After it last week emerged the average Scot drinks 46 litres of vodka a week (or bottles a year, whatever), further reason for good cheer north of the border.

As Burns Night rolled around on Monday, US authorities were suggesting they plan to relax their ban on imported British offal, of which the haggis has fallen foul for more than two decades and all because they thought eating ground-up sheep's lungs might be a bit dodgy.

Happily, the fabled dish generously dubbed the "great chieftain o' the puddin'-race" by Robert Burns (despite actually being an English invention) could soon find its way both to ex-pats living Stateside and those gullible Yankees who spend hundreds of pounds on a single shot of week-old whisky because they've been told the Loch Ness Monster did a wee in it.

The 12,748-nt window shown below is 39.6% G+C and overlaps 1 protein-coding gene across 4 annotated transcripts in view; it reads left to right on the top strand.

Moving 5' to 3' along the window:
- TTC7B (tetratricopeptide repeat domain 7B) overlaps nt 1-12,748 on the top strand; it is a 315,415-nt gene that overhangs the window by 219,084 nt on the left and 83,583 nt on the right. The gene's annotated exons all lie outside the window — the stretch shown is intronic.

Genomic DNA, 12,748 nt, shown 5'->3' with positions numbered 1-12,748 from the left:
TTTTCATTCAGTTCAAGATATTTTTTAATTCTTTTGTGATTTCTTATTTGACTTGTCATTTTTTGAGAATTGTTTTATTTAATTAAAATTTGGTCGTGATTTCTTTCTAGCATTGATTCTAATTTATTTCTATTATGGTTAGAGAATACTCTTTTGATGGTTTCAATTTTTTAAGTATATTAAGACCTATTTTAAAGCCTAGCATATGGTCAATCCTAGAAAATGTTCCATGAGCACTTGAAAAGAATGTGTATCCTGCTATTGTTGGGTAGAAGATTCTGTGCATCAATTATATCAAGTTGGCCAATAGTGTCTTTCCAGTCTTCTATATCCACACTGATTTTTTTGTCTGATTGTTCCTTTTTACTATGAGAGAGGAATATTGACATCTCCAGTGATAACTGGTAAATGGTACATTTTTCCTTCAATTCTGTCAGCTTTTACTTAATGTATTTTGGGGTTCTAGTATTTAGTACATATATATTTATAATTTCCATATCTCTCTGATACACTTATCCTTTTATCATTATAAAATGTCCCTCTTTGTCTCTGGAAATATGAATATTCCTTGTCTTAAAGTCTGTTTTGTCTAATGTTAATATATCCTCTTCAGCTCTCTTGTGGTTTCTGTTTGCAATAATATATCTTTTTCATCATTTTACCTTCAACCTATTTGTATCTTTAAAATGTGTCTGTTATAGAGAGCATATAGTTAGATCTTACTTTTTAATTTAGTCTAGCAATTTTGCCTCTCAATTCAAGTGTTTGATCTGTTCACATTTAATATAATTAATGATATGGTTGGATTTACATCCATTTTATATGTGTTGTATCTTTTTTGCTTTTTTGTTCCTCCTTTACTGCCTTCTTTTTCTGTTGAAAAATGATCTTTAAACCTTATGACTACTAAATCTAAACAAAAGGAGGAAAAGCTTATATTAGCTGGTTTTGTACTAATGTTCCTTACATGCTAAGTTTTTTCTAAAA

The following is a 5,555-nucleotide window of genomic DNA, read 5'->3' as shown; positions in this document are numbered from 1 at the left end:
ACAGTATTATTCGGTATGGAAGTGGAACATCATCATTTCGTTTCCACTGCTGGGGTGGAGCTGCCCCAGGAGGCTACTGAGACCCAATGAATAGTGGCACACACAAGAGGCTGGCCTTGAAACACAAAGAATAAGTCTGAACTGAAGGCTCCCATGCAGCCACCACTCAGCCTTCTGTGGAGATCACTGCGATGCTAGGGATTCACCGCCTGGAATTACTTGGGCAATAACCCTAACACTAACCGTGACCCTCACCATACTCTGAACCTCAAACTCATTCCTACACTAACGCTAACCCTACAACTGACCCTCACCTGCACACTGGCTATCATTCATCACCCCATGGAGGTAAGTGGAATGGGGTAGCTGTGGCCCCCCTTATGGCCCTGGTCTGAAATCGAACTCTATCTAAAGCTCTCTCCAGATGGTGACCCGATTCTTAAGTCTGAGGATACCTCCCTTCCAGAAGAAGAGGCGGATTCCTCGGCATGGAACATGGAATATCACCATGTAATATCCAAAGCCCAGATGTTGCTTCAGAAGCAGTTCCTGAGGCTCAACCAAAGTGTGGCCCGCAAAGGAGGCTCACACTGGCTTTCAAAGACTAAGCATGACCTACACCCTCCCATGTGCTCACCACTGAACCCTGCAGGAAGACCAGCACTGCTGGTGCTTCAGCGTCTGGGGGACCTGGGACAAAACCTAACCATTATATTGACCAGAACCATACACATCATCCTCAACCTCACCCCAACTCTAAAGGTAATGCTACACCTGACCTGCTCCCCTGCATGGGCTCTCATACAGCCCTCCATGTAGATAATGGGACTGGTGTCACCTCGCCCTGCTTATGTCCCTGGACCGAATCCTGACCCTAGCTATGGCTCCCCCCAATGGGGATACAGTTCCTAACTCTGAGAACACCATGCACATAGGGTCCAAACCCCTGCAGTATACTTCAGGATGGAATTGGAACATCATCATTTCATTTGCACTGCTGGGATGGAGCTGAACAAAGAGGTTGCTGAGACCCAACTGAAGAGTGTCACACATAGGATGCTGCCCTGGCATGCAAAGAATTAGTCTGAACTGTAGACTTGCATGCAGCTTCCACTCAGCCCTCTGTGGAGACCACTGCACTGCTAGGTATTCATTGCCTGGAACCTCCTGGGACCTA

It's a welcome boost to the estimated six million Americans of Scottish descent and all 82 passionate and devoted members of the highly influential 'Abolish the US Haggis Ban!' Facebook group.

"We have had to put up with the US version," Margaret Frost of the Scottish American Society told The Guardian, "which is made from beef and is bloody awful." Sounds convincing enough.